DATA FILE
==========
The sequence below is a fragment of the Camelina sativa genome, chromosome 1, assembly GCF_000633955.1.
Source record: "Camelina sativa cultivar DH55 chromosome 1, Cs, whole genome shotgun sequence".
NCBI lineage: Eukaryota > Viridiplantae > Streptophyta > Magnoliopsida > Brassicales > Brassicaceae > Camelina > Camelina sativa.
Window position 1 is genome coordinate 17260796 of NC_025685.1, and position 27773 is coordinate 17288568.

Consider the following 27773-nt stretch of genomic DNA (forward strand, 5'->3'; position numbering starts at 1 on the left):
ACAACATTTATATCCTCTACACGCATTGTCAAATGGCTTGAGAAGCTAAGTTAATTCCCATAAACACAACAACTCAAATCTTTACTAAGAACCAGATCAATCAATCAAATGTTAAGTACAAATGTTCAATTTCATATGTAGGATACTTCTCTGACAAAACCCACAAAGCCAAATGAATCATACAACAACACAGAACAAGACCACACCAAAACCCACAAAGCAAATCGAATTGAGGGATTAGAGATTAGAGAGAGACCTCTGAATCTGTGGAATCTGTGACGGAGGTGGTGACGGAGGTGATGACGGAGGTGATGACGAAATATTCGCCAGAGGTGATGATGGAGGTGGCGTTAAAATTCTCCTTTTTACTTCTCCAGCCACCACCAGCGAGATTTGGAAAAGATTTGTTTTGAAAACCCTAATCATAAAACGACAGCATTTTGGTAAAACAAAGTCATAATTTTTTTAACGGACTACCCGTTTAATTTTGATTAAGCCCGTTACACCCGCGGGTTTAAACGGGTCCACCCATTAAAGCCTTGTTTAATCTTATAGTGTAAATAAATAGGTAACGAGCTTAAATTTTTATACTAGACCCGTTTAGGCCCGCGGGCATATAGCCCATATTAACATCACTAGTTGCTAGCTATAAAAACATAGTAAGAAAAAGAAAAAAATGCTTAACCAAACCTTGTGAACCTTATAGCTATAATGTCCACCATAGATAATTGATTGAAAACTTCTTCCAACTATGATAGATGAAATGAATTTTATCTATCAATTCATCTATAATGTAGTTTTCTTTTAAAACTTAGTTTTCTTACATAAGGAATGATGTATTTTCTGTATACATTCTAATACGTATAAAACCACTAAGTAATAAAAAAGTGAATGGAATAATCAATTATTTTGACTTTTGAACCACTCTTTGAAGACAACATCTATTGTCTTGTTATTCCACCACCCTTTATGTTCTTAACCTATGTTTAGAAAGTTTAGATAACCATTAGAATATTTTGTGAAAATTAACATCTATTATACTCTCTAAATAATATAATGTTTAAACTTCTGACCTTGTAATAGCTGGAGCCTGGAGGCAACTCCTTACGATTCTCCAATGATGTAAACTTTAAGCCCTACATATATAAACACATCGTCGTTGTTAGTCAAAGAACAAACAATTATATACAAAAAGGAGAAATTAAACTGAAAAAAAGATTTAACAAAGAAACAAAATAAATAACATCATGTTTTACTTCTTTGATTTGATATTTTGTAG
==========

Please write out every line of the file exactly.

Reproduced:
The sequence below is a fragment of the Camelina sativa genome, chromosome 1, assembly GCF_000633955.1.
Source record: "Camelina sativa cultivar DH55 chromosome 1, Cs, whole genome shotgun sequence".
NCBI lineage: Eukaryota > Viridiplantae > Streptophyta > Magnoliopsida > Brassicales > Brassicaceae > Camelina > Camelina sativa.
Window position 1 is genome coordinate 17260796 of NC_025685.1, and position 27773 is coordinate 17288568.

Consider the following 27773-nt stretch of genomic DNA (forward strand, 5'->3'; position numbering starts at 1 on the left):
ACAACATTTATATCCTCTACACGCATTGTCAAATGGCTTGAGAAGCTAAGTTAATTCCCATAAACACAACAACTCAAATCTTTACTAAGAACCAGATCAATCAATCAAATGTTAAGTACAAATGTTCAATTTCATATGTAGGATACTTCTCTGACAAAACCCACAAAGCCAAATGAATCATACAACAACACAGAACAAGACCACACCAAAACCCACAAAGCAAATCGAATTGAGGGATTAGAGATTAGAGAGAGACCTCTGAATCTGTGGAATCTGTGACGGAGGTGGTGACGGAGGTGATGACGGAGGTGATGACGAAATATTCGCCAGAGGTGATGATGGAGGTGGCGTTAAAATTCTCCTTTTTACTTCTCCAGCCACCACCAGCGAGATTTGGAAAAGATTTGTTTTGAAAACCCTAATCATAAAACGACAGCATTTTGGTAAAACAAAGTCATAATTTTTTTAACGGACTACCCGTTTAATTTTGATTAAGCCCGTTACACCCGCGGGTTTAAACGGGTCCACCCATTAAAGCCTTGTTTAATCTTATAGTGTAAATAAATAGGTAACGAGCTTAAATTTTTATACTAGACCCGTTTAGGCCCGCGGGCATATAGCCCATATTAACATCACTAGTTGCTAGCTATAAAAACATAGTAAGAAAAAGAAAAAAATGCTTAACCAAACCTTGTGAACCTTATAGCTATAATGTCCACCATAGATAATTGATTGAAAACTTCTTCCAACTATGATAGATGAAATGAATTTTATCTATCAATTCATCTATAATGTAGTTTTCTTTTAAAACTTAGTTTTCTTACATAAGGAATGATGTATTTTCTGTATACATTCTAATACGTATAAAACCACTAAGTAATAAAAAAGTGAATGGAATAATCAATTATTTTGACTTTTGAACCACTCTTTGAAGACAACATCTATTGTCTTGTTATTCCACCACCCTTTATGTTCTTAACCTATGTTTAGAAAGTTTAGATAACCATTAGAATATTTTGTGAAAATTAACATCTATTATACTCTCTAAATAATATAATGTTTAAACTTCTGACCTTGTAATAGCTGGAGCCTGGAGGCAACTCCTTACGATTCTCCAATGATGTAAACTTTAAGCCCTACATATATAAACACATCGTCGTTGTTAGTCAAAGAACAAACAATTATATACAAAAAGGAGAAATTAAACTGAAAAAAAGATTTAACAAAGAAACAAAATAAATAACATCATGTTTTACTTCTTTGATTTGATATTTTGTAG